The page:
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I found a very nice pair of tutorials that are pretty easy, for Photoshop Elements, by Matt Kloskowski.

 

#1 http://www.peachpit.com/articles/article.aspx?p=1025305, with moderately uniform glare.

 

#2 http://www.peachpit.com/articles/article.aspx?p=1025305&seqNum=2, for random glare.

 

Hope this helps!

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Thanks for these links, Barbara. I've worked on some of these today and I can see an improvement. Of course, I wasn't lucky enough to have any moderately uniform glare. But after seeing these tutorials, I think I'll go back to my originals and have another try.

 

I think I'll also suggest that the next time they get new glasses, they get the anti-glare! The frames with no lens is a good idea too!

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I have used the cloned idea, but via cut with a graded edge, copy and paste,

reverse the pasted piece and slide it over the glared side.

 

Tough duty, but worth it.

 

I just love to go flashless with my camera! Get another LIGHT in the room and

have it shoot PAST them instead of ON them!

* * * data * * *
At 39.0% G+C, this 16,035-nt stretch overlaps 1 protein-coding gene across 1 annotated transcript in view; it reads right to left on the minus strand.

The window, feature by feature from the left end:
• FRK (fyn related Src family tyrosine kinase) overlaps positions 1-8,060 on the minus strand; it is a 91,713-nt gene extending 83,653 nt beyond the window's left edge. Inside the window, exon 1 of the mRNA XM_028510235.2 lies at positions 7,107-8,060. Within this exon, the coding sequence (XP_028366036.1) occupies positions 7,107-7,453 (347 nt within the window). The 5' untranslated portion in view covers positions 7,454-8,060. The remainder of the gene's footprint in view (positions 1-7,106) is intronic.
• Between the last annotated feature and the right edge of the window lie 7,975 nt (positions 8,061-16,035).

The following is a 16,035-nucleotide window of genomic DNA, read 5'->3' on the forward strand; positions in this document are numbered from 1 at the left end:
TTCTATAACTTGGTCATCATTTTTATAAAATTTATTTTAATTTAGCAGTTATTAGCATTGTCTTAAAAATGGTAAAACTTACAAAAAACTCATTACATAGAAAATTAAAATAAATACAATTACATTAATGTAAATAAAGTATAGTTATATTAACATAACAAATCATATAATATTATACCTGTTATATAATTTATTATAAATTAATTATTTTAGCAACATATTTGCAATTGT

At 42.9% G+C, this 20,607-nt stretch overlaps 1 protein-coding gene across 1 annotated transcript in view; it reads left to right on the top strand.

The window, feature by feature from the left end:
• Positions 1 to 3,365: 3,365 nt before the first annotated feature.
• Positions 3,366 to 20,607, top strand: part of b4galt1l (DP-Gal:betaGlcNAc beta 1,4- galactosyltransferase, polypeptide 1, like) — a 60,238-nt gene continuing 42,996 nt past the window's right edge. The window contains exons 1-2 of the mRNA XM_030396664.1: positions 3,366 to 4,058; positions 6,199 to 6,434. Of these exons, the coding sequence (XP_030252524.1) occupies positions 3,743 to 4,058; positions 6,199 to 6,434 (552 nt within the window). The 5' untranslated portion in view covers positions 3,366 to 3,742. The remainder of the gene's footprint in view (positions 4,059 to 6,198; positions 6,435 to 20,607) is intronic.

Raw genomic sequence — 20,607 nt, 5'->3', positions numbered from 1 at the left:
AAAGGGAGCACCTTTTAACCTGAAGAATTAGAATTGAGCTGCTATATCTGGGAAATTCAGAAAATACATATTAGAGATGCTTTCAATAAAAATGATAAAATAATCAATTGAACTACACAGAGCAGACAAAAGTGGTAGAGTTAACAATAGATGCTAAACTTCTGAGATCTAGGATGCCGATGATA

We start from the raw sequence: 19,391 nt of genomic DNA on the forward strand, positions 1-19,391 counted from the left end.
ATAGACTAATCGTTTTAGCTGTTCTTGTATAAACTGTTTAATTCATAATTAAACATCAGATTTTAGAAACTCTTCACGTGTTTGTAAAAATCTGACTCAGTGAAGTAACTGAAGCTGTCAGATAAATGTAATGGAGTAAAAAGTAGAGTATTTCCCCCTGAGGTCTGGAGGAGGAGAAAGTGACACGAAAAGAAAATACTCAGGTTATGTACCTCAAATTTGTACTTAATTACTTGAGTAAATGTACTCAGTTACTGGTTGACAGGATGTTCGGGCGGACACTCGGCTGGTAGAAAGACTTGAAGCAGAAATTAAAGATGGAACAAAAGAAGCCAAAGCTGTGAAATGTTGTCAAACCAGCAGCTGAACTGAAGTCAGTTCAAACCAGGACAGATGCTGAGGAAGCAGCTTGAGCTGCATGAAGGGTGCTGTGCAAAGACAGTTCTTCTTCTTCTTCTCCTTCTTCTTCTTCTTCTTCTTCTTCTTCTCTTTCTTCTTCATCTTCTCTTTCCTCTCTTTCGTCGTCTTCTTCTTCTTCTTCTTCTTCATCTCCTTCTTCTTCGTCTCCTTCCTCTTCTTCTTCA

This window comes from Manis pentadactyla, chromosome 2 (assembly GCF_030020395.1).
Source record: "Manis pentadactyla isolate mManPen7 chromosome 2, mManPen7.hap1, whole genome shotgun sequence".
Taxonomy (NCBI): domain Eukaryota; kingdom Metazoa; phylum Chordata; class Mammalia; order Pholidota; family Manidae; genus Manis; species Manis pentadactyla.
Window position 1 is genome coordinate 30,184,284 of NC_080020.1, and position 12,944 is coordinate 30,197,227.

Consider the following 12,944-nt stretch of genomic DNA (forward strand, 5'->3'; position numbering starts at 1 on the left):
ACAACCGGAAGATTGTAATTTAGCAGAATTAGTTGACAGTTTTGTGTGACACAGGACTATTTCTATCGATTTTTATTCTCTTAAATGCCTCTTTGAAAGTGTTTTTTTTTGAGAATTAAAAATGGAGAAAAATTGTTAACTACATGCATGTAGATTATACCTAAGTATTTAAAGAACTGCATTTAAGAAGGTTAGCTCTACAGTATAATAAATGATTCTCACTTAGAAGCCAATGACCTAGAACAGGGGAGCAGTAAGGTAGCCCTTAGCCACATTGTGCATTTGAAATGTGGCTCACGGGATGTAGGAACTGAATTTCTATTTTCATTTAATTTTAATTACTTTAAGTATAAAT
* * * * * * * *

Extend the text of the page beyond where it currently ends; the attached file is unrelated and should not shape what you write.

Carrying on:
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OOO tough edits all around. Glasses are so hard to get rid of... the best way is definitely to not have the glare in the first place... which isn't always possible. Sorry you're having so much trouble with it.

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Thanks again for all your help and suggestions. After going through all the shots for the best ones, there was only one with some glare that made into the 5 "best" (I say that laughingly!) shots that I'll send them for their consideration. And I was able to minimize that fairly well. The ones with the really bad glare all had something else that was less than desireable about them, so wound up in the delete pile after all.

 

I'm trying so hard to get these right and am so glad I decided to shoot this series in RAW & JPEG! I'm learning a lot, and know that if I really mess something up, I can go back to the original RAW version and start all over!